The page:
After a seven-year legal battle, technology industry icon HP and its spinoff Hewlett Packard Enterprises have agreed to pay $18 million to settle a class-action lawsuit accusing them of purging older workers, according to a court filing.
The lawsuit went on so long that lead plaintiff Donna Forsyth, a manager laid off at age 62 after 17 years with the companies, did not survive to see its resolution, a court motion for the plaintiffs said.
Claims in the case date back to 2012, before the legendary Palo Alto electronics firm Hewlett-Packard in 2015 divided into HP for hardware, such as computers and printers, and Hewlett Packard Enterprise for business software and services.
Three years before the split, the company “began implementing a company-wide initiative to replace thousands of existing, older workers with new, younger employees,” the lawsuit claimed. Then-CEO Meg Whitman, the lawsuit alleged, “repeatedly admitted that her goal was to make the entire organization younger.”
The purported “workforce reduction plan” continued at least until 2020, the lawsuit in U.S. District Court in San Jose claimed. The settlement was revealed Thursday in a court filing.
Silicon Valley continues to operate under an employment model described in the lawsuit as a “labor pyramid,” with the bulk of workforces made up of young people, UC Davis computer science professor Norman Matloff said in an interview. “No university computer science program warns its students about this scary but true fact about the industry,” Matloff said.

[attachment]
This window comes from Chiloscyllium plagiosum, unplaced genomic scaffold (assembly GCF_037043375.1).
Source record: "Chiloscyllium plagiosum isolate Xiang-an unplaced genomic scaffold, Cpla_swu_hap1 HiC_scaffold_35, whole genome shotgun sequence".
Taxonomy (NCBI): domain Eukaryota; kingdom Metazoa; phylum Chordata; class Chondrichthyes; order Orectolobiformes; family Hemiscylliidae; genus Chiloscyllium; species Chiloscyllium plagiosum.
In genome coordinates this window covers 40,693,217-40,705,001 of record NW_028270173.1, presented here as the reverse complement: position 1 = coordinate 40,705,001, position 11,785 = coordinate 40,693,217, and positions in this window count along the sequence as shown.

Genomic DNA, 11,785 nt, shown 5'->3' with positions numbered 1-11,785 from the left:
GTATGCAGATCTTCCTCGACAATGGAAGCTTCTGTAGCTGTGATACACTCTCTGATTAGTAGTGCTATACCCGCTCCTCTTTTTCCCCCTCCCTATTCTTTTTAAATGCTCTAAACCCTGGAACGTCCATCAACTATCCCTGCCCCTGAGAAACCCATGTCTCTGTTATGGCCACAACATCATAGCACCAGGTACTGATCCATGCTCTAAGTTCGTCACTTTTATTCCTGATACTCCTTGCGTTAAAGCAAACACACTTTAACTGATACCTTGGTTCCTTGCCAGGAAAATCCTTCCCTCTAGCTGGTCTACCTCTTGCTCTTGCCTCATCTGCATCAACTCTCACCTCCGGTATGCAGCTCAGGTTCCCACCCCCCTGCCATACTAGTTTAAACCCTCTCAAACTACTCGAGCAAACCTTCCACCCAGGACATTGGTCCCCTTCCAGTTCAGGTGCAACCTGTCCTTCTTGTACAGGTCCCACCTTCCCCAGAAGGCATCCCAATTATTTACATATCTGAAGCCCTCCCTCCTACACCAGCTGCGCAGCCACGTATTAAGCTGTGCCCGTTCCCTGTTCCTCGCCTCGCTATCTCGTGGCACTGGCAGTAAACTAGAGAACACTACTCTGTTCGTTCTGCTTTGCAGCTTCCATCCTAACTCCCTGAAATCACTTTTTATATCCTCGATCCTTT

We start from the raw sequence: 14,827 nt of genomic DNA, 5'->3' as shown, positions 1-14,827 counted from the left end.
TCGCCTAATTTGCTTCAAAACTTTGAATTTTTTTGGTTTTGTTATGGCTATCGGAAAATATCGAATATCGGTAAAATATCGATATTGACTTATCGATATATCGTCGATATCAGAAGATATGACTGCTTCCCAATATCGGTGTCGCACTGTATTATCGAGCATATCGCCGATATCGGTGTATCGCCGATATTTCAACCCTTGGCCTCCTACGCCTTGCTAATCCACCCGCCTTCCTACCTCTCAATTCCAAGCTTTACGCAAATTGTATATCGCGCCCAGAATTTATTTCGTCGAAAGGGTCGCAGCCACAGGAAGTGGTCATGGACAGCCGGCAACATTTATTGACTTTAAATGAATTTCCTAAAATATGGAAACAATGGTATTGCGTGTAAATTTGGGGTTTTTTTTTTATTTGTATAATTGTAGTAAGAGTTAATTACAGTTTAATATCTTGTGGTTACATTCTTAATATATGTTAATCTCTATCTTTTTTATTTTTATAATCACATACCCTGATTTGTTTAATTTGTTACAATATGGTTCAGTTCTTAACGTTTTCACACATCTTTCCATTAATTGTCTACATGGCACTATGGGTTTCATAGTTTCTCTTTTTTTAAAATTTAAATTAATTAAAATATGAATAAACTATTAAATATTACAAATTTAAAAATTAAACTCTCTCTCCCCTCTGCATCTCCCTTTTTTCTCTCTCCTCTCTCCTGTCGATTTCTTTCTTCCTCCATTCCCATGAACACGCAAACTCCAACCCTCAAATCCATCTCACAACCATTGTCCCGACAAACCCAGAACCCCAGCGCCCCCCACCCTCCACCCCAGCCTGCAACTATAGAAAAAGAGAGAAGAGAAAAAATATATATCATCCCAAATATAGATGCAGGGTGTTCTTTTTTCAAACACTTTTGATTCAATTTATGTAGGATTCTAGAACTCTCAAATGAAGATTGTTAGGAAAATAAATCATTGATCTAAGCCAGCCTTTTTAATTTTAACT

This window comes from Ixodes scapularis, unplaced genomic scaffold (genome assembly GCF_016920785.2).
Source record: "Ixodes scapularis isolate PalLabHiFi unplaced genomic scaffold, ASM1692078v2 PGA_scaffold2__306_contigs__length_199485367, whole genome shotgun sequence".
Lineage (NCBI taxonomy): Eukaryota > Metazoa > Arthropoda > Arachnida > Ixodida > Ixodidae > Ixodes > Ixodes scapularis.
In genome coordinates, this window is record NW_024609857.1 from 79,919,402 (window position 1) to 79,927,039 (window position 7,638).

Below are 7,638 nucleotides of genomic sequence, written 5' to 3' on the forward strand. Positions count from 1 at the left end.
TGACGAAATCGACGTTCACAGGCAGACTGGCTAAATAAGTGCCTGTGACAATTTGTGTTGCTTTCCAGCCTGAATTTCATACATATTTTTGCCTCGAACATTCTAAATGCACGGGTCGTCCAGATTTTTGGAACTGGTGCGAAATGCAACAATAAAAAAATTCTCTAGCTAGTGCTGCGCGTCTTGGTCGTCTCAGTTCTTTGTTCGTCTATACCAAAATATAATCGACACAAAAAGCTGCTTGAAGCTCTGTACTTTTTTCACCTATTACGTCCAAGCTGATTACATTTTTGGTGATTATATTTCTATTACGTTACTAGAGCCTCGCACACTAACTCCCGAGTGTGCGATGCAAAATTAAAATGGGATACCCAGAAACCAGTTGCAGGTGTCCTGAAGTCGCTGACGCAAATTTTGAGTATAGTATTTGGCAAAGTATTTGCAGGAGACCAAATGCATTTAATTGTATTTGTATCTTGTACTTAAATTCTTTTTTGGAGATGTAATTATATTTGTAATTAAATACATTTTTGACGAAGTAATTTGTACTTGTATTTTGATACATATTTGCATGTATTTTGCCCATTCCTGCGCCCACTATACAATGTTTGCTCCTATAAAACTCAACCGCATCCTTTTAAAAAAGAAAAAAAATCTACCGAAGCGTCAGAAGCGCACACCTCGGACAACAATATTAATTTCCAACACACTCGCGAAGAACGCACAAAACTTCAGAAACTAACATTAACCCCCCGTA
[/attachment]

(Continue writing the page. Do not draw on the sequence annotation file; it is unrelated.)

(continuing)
The companies, Matloff believed, probably settled to avoid a trial that would have brought embarrassment and “a likely decision in favor of the plaintiffs.”
Hewlett Packard Enterprise declined to comment on industry practices or the settlement. HP did not respond to a request for comment.
Mountain View digital advertising giant Google in 2019 agreed to pay $11 million to settle a similar class-action lawsuit accusing it of failing to hire hundreds of older workers because of their age. The workers argued in the lawsuit filed in 2015 in U.S. District Court in San Jose that the company denied equal hiring, employment and compensation opportunities to people 40 and older as its workforce ballooned between 2007 and 2013. Google, in settling with 227 plaintiffs, denied committing age discrimination but agreed to train managers and workers on age-based bias, and set up a committee in its recruiting department to focus on age diversity in software engineering, systems-reliability engineering and systems engineering.
In the HP and Hewlett Packard Enterprise case, about 350 former and current workers are to share in the $18 million award. The group includes people terminated at 40 or older, allegedly under the “reduction plan,” between 2012 and 2022. On average, each will receive about $50,000, minus legal and administration fees and other costs, according to a court filing Thursday.
The agreement requires approval from the court. A hearing on that matter is expected to take place in late October.
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